MONTREAL -- A Montreal woman who described a racist attack by an STM bus driver said a transit authority representative was accusatory and aggressive towards her when she tried to file a complaint.

On Friday, Jenny Huynh was heading home when she tried to board a bus outside NDG's Vendome metro station. She said the bus driver opened the door, saw her and said “F—k Chinois. Take the metro instead of this bus.”

Huynh said he then slammed the door and drove off.

“I was shocked. I was shaking. I called my friends and said I want to report this situation to customer service of the STM.”

However, when she called, she was unable to reach anyone due to the long weekend. A friend of hers then took to social media and posted the story, which was soon shared widely.

On Tuesday morning, Huynh was finally able to speak to someone with the STM, but rather than trying to make the situation right, she said she was met with aggression.

“The way they talked to me, it was kind of to intimidate me,” she said. “'Are you sure of what that guy told you? Are you sure it was nobody around you? Are you sure you were standing in the right spot?' It made me feel like I'm not a victim. 'Why did your friends post this? Why did you wait to report?'”

She said the representative told her they know the driver's identity, but she has received no apology.

In a statement, the STM said they were aware of the situation but could not comment on specific cases.

“The STM can confirm that several complaints have been registered regarding this situation. An investigation was swiftly launched and while we cannot give any details on the matter, as per pour usual policy regarding individual complaints and human resources, this case is taken very seriously and the appropriate disciplinary measures will be applied. The described actions are unacceptable and do not reflect in any way the STM policy. We believe that diversity should be valued and cherished and all clients have the same rights to a safe and healthy travel environment.”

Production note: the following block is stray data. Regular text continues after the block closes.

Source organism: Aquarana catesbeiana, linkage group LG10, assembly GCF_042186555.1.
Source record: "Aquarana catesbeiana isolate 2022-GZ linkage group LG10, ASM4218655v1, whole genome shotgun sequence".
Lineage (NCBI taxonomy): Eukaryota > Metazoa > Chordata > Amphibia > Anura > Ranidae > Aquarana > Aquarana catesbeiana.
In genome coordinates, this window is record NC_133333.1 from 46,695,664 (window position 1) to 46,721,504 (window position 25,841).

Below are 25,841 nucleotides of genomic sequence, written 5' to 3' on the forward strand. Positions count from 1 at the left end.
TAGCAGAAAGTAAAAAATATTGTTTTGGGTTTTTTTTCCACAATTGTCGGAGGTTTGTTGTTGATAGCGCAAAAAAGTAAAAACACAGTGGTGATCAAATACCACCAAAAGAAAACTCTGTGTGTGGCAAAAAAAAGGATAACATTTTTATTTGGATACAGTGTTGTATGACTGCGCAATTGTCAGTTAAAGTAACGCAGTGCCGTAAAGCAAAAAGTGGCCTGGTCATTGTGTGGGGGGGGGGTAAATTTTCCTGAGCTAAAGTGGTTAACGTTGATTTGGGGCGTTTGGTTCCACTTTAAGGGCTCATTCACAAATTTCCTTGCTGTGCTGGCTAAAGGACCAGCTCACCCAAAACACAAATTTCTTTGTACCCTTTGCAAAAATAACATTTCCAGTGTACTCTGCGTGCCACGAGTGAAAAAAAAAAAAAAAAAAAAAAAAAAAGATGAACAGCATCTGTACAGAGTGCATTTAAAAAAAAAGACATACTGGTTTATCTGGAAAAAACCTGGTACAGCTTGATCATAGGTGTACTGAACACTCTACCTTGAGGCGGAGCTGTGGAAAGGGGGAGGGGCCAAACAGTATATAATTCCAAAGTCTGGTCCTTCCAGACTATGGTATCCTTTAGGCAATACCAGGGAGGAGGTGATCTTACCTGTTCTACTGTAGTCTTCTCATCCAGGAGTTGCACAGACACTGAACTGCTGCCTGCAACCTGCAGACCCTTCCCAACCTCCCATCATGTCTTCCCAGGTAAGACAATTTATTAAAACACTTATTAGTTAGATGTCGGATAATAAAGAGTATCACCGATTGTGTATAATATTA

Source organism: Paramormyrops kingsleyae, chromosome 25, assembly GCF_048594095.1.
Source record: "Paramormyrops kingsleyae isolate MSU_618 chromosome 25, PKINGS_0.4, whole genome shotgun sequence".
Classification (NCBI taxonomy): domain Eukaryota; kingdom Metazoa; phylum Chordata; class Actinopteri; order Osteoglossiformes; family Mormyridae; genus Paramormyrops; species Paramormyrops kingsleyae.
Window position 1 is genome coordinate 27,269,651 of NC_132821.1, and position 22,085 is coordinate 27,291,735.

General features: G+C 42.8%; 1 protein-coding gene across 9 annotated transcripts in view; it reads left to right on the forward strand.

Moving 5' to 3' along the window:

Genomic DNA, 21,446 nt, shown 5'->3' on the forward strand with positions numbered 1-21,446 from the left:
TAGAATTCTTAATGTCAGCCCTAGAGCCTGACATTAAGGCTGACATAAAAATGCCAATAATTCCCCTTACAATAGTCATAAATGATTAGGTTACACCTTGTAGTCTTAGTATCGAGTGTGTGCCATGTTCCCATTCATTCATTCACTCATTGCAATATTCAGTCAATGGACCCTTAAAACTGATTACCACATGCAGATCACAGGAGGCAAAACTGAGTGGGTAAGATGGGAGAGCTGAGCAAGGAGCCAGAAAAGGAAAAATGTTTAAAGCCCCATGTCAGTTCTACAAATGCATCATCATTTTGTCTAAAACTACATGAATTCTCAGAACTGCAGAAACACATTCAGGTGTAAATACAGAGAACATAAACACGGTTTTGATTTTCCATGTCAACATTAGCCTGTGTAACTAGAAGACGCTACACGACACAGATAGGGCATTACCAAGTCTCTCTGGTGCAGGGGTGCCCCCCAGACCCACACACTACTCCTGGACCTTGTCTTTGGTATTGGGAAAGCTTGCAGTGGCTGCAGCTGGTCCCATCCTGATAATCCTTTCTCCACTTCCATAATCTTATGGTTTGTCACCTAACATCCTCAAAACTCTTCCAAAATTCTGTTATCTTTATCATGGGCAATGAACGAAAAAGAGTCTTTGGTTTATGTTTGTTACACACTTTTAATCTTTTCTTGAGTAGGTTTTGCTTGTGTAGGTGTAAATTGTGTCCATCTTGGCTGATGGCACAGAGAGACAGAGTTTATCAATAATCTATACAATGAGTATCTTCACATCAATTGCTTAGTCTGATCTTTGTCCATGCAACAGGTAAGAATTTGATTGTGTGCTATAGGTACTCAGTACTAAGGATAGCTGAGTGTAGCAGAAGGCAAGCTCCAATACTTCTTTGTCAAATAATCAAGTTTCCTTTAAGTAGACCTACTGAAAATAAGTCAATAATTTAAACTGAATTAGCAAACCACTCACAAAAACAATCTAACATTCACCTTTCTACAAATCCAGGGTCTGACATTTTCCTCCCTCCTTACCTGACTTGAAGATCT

They did not respond to comment on Huynh's description of her conversation with the STM representative.

Huynh's story is just the latest example of anti-Asian racism in Montreal. Her case has been championed by city councillor Marvin Rotrand who on Tuesday wrote a letter to STM chief Luc Tremblay, demanding swift action.

“The STM's reaffirmation of its commitment to diversity is obviously the right answer, but Ms. Huynh does not feel she is taken seriously,” he wrote. “In addition, several Asian groups have contacted me today, they are concerned there will not be a serious follow up. Public confidence in the STM is at stake here.”

Huynh said she's worried that a similar incident could happen again.

“My mom works at a nail salon, she is Vietnamese and a client come and talk to her, 'Are you Chinese? Because if you're Chinese, I'm not going to come here to do a pedicure.'”

“We are Canadian also. We lost our jobs, we were laid off, too. We breathe the same air. It's not about whether I'm Chinese or Vietnamese. It's about a lot of people coming together to help, to solve the problem of COVID, getting the vaccine or helping with mental health. To do all this racism, it's not going to help you get back to normal life.”